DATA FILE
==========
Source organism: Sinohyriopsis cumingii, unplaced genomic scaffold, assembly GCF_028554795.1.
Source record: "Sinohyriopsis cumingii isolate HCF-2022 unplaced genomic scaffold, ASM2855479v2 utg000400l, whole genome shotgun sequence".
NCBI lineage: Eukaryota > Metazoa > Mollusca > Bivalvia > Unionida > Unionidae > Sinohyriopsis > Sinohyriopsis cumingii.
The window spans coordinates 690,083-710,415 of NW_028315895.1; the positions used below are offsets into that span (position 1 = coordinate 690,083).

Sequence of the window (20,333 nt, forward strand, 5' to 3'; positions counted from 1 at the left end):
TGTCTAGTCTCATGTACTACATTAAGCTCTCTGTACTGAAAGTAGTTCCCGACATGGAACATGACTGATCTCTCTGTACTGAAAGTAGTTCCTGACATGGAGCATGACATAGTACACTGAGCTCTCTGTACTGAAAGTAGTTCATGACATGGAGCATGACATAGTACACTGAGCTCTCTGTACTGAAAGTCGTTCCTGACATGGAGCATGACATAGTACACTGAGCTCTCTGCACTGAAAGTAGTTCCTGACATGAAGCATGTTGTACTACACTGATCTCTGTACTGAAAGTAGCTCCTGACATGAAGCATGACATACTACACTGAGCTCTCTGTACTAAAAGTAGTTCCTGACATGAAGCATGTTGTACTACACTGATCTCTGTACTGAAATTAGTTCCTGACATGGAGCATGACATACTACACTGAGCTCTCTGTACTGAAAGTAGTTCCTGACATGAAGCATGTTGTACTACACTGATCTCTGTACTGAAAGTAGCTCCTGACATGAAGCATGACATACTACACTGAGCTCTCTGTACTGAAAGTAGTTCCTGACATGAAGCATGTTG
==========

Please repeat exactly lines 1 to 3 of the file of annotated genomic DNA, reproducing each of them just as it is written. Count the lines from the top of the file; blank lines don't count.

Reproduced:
Source organism: Sinohyriopsis cumingii, unplaced genomic scaffold, assembly GCF_028554795.1.
Source record: "Sinohyriopsis cumingii isolate HCF-2022 unplaced genomic scaffold, ASM2855479v2 utg000400l, whole genome shotgun sequence".
NCBI lineage: Eukaryota > Metazoa > Mollusca > Bivalvia > Unionida > Unionidae > Sinohyriopsis > Sinohyriopsis cumingii.